A special treat for writers, Woodson walks readers through the inside thoughts of a young writer in the making, including the joy of her first composition notebook well before she could even write.  She shares the secret to her writing—listening—and with each story, she spills delectable foods across the table for readers to taste, savor, and digest.  This is not a book readers will want to breeze through, it is one in which readers will want to linger, contemplate, and experience.  Sure to be an award winner.

Originally published in San Francisco Book Review, December 2014

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Heart of a Samurai

Heart of a Samurai
by  Margi Preus
Amulet Books, 2010
Newbery Honor Winner

Heart of a Samurai is a captivating novel of John Manjiro, a poor Japanese fisherman’s son, who one day (impossibly) becomes a Samurai.

Caught in a storm and stranded on an island, Manjiro is rescued by an American ship.  But in 1841, Japan is isolated from the world, and boarding an American ship closes him off from ever returning to Japan, as well as risks his life with these “butter stinkers” (westerners).  Unlike his fellow fishermen, however, Manjiro wanted to know more about lands outside of Japan.  His inquisitiveness and yearning for adventure befriends him with the ship’s captain.  In his three years on the ship, he learns English well and becomes an interpreter.  Eventually Manjiro makes the decision to travel to America.  Unable to return to Japan and not exactly welcomed in America, he grows up to be a man from two cultures.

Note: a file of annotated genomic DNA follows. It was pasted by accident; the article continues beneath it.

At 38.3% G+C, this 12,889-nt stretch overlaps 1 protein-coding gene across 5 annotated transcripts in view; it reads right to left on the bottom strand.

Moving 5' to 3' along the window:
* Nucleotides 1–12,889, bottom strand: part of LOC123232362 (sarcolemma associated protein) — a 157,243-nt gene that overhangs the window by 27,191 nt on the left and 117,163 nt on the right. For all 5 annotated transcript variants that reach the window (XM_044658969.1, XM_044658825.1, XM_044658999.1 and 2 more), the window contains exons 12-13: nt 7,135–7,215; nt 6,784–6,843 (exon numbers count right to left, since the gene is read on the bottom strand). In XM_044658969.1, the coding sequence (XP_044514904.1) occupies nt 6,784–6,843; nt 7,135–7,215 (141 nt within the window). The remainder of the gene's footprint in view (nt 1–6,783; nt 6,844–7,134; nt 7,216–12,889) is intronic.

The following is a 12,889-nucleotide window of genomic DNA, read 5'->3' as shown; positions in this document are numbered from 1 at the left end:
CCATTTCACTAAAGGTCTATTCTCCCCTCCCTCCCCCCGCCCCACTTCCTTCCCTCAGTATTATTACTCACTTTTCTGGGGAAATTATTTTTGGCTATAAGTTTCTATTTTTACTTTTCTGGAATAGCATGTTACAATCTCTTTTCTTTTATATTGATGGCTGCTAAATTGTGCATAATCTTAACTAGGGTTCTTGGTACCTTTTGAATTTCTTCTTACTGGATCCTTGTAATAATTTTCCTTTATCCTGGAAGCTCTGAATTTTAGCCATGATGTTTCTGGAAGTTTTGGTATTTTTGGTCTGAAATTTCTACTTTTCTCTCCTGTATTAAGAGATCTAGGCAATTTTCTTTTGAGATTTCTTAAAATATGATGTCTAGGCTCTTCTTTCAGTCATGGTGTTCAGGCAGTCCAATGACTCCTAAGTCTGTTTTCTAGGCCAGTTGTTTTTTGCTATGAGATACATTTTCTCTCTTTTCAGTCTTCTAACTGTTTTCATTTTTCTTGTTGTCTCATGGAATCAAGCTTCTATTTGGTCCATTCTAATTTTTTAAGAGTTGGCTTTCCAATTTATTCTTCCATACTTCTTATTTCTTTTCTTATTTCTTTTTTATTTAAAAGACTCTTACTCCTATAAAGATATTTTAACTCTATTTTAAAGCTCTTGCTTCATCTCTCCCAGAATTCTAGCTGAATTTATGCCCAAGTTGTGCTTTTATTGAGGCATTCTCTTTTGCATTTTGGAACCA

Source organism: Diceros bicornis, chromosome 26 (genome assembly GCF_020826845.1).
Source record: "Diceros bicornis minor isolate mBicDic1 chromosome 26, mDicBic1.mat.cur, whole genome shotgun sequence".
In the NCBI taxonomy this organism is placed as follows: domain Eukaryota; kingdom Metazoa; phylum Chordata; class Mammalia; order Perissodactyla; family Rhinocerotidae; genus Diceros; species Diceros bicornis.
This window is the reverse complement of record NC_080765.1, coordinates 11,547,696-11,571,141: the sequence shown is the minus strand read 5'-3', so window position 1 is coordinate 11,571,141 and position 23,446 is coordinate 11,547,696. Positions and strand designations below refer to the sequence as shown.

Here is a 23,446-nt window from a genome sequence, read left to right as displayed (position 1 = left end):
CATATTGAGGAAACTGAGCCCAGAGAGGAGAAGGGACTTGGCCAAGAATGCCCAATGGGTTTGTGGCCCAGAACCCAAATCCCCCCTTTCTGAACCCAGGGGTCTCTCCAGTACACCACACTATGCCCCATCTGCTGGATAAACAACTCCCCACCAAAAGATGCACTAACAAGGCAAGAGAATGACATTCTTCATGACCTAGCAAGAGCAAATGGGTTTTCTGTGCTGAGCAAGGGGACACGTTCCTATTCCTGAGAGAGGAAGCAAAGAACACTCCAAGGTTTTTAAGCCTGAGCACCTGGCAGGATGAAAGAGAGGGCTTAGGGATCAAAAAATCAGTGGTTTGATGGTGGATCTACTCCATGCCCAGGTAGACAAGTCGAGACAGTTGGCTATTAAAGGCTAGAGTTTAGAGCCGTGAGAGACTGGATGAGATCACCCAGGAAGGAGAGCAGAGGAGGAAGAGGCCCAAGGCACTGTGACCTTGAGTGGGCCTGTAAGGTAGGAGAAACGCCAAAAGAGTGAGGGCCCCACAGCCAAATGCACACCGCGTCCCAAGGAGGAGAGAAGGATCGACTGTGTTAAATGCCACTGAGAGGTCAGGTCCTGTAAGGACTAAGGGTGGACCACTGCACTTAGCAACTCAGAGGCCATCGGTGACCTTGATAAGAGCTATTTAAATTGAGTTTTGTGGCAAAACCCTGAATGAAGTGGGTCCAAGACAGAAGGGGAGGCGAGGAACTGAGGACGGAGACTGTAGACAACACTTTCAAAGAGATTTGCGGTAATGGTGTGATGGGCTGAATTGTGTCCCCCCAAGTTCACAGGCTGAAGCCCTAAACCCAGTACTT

Based on the true story of John Manjiro, readers learn how Manjiro came to become the person who forged relationships between Japan and the outside world.  I found it easy to be drawn into the Heart of a Samurai.  It’s written simply and full of adventures that challenge Manjiro’s character.  Without realizing it, I slipped into Manuiro’s experiences, as if they were my own.

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Dark Emporer & Other Poems of the Night

Dark Emporer & Other Poems of the Night
By Joyce Sidman, Illustrated by Rick Allen
Houghton Mifflin Harcourt, 2010
Newbery Honor Book

Written by scientist and poet Joyce Sidman, readers are introduced to the creatures of night.  From the better known Raccoon, Porcupettes (infant porcupines) and spiders, to the lesser known Primrose Moth, efts and snails.  Readers learn how and why these creatures prefer the night and thrive in the darkness.  Readers even learn how the moon makes it light to shine at night and how trees use the night to recover and repair themselves, growing new roots and distributing water to nourish itself through its complex system of “veins”.  Told in a poetic voice, readers “experience” the night in a way no science book can.  Beautifully written, blending science of nature with the art of nature.

Each poem has an illustration and a few words in prose, further enhancing the poem’s subject.  Discover other science/poetry books by Joyce Sidman, including Song of the Waterboatman and other Pond Poems (Caldecott Honor Book, BCCB Blue Ribbon Nonfiction Book Award) (See review by Susan), Butterfly Eyes and other Secrets of the Meadow, and Winter Bees & Other Poems of the Cold.